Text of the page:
Urine, faeces and sweat help maintain the normal functioning of our body. Without the proper expulsion of these malas the organs fail to function properly and can lead to various illnesses which are acute or chronic.
Interestingly, There Are Eight Branches Of Ayurveda:
- Kayachikitsa (Internal medicine)
- Shalakya Tantra (E.N.T)
- Vishagara Vairodh Tantra (Toxicology)
- Kaumar Bhritya (Paediatrics)
- Shalya Tantra (Surgery)
- Bhuta Vidya (Psychiatry)
- Vajikarana (Aphrodisiacs)
- Rasayana (Rejuvenation)
When a person falls ill, the first thing that Ayurvedic doctors or physicians try to understand is the digestive fire or ‘Agni’. It is the most crucial of them all as it helps digest the food and is governed by the above-mentioned doshas. They influence and try to affect the Agni when vitiated or aggravated and when in balance, may lead to proper digestion and prevention of any illnesses.
Tastes play a very important role in balancing the Ayurvedic dosha. Every substance or food in an Ayurvedic diet may have more than one taste out of six tastes, namely:
- Madhu (Sweet)
- Amla (Sour)
- Lavan (Salty)
- Katu (Spicy)
- Tikta (Bitter)
- Kashaya (Astringent)
In the history of Ayurveda, both men and women have been known to immerse themselves in rituals for self-beautification and self-preservation and at Forest Essentials, we believe in the philosophy of the ‘Luxury of Purity’. An Ayurvedic product created from living substances (provided by Nature) such as plants or their extracts contains the vibratory energy that reverberates throughout to constitute life. These contain all the purifying, health-giving and balancing properties necessary to nurture the skin for eternal beauty — and life.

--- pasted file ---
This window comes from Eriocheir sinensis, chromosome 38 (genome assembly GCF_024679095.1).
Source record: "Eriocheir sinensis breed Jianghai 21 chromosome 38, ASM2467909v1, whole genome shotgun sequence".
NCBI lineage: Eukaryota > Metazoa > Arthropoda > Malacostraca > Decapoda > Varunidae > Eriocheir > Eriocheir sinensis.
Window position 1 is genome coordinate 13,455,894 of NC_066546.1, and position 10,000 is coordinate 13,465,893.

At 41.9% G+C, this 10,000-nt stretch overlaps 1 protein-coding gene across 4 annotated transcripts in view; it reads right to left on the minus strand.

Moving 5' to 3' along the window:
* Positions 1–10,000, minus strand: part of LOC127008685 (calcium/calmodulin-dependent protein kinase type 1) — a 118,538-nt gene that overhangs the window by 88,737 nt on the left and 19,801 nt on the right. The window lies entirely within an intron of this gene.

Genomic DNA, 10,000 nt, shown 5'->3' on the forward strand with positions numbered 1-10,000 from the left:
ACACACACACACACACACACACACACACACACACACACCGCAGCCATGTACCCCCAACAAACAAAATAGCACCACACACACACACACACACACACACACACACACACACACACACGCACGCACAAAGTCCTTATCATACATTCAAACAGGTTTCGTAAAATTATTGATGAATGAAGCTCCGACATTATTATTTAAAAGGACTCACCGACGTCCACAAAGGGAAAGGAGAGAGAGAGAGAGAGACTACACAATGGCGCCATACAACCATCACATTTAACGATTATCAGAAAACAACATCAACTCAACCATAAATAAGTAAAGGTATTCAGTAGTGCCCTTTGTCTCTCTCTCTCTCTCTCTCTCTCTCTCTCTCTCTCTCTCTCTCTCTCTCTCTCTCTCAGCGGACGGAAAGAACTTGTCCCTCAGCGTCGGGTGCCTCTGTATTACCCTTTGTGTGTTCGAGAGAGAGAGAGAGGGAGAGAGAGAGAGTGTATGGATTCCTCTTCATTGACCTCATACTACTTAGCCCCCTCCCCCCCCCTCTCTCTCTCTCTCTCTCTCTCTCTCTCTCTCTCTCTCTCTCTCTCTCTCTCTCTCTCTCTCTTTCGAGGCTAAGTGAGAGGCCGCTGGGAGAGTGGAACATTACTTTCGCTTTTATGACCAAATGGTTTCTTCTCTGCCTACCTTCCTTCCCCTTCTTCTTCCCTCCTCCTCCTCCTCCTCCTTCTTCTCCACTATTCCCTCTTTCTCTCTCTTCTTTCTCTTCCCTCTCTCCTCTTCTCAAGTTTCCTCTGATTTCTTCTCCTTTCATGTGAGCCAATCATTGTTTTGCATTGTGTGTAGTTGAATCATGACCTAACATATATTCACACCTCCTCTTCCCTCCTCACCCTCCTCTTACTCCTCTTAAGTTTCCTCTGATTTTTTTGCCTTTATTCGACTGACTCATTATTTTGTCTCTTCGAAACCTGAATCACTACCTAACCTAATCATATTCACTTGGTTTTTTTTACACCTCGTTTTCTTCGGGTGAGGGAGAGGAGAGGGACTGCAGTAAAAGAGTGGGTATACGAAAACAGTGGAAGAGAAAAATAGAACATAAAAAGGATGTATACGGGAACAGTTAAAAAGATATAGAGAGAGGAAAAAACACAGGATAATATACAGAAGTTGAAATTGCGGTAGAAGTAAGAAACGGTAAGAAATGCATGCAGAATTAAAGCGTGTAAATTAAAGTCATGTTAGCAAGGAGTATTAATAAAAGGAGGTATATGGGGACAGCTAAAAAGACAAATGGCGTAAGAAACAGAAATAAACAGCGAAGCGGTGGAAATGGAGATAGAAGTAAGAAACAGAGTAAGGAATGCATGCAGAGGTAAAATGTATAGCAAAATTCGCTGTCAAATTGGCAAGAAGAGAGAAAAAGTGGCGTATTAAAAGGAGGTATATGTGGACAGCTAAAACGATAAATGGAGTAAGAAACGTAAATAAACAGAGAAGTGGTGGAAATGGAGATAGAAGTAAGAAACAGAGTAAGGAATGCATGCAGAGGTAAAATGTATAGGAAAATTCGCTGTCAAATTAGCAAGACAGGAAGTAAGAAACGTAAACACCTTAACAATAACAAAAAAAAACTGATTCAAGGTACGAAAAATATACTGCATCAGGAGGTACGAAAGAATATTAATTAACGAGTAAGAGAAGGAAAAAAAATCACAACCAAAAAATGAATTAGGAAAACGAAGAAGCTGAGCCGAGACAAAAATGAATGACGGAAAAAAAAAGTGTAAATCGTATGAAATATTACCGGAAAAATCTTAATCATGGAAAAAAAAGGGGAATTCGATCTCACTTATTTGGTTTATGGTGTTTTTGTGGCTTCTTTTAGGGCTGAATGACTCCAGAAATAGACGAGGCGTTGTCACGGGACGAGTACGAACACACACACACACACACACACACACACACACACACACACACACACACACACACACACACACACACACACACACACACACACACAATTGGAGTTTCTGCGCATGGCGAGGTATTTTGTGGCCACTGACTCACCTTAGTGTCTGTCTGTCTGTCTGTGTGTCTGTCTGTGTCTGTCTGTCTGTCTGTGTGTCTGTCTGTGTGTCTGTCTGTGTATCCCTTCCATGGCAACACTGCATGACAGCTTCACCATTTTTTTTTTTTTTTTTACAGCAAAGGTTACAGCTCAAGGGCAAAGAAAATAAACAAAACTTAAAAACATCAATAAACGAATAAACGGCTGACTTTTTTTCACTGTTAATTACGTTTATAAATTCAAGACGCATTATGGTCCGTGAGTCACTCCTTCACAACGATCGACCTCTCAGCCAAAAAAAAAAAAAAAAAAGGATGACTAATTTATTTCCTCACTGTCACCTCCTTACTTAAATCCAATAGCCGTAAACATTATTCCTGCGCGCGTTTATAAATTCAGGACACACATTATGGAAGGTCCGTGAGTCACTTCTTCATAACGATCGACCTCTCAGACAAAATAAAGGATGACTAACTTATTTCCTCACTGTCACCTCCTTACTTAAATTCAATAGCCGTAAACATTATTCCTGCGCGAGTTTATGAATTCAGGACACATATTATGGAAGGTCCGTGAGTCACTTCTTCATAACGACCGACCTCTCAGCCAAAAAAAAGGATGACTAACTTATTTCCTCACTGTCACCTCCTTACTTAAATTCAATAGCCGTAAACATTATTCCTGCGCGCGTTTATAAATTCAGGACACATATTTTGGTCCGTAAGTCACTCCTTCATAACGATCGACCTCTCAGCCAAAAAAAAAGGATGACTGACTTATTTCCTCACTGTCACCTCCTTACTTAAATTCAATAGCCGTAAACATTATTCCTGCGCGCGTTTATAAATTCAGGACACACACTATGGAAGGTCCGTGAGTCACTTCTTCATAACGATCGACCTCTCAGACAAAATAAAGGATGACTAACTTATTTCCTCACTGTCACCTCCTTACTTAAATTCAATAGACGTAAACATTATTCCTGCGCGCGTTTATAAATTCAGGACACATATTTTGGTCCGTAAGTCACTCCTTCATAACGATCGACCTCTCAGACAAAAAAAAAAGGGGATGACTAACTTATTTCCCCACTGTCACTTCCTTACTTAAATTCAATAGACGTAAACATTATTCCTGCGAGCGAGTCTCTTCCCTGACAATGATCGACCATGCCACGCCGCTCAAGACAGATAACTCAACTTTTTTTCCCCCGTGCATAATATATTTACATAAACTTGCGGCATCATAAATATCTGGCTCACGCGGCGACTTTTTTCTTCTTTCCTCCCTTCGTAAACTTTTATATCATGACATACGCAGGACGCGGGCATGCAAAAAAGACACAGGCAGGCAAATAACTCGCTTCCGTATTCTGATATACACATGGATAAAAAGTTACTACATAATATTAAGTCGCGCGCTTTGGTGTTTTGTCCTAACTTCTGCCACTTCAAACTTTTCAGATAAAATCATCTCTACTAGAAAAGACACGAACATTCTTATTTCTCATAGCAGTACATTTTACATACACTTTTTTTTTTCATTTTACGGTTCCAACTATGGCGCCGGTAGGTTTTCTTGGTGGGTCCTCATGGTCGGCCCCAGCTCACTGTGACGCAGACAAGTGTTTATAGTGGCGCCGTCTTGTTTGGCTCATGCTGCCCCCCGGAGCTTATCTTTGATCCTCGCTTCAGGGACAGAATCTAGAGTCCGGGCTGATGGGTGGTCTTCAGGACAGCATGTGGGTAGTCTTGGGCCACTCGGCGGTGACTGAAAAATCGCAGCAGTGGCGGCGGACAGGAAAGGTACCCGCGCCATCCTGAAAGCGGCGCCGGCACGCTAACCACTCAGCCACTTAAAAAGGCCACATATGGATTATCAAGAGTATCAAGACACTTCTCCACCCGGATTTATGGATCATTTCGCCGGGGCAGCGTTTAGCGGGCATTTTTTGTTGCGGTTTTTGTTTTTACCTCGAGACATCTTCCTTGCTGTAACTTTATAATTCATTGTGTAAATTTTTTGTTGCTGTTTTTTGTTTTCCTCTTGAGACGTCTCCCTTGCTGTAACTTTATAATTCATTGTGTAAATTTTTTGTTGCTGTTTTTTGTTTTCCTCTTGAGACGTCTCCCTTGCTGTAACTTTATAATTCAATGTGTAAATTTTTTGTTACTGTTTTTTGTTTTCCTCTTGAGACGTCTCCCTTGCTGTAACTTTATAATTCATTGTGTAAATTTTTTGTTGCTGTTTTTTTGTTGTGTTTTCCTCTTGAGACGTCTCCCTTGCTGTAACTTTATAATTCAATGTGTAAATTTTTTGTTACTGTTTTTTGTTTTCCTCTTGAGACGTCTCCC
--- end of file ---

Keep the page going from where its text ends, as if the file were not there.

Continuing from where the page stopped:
What Exactly Is Ayurveda?
Ayurveda literally translates to the “science of life”, which is an ancient holistic science of alternate healing for more than 5,000 years. It is believed to be the oldest healing science forming the foundation of many therapies. The importance of Ayurveda is to focus on the prevention, healing and longevity of a person. It is considered an “individualised” method of treatment where every person is considered unique and treated with special means of treatment.
Why Is Ayurveda Not Popular?
A very common question is if Ayurveda is such a wonderful science why is it not widely practiced and celebrated? Ayurveda has its own beliefs and culture along with rigid principles that many people find difficult to adhere to. For instance, taking a bitter medicine or following cleansing procedures for a fortnight with hardcore diet restrictions. Also over a period of time, due to the divisiveness of the cultural sentiments and the invasion of Mughals, there was a decline in the acceptance of this long lost science. However, it is being rediscovered and the impact of its re-awakening is astounding, as we see its effectiveness and demand growing in other countries – in leaps and bounds.
What Are The 5 Principles Of Ayurveda?
Ayurveda rests on the basic principles of Tridoshas, Trigunas, Sapta dhatus, Trimalas, and Panchamahabhootas. There are several more which emphasise on Traya Upastamba of Ayurveda which are Aahar (Diet), Nidra (Sleep) and Brahmacharya (Abstinence) to be used in a planned manner.
What Is Ayurveda Good For?
Ayurveda is a personalised method of analysing people’s constitutions and illnesses; it recommends and provides gentle, natural and effective therapies. Ayurveda relies totally on nature to heal, while Ayurvedic therapies only help in the healing process. Swabhavoparama (recession by Nature) is the method of using herbs, diet, lifestyle, and other therapies to return the mind and body back to their natural state of balance.
What Is The Main Goal Of Ayurvedic Treatment?
Swasthysya Swastya Rakshanam, Aaturasya Vikar Prashamanam|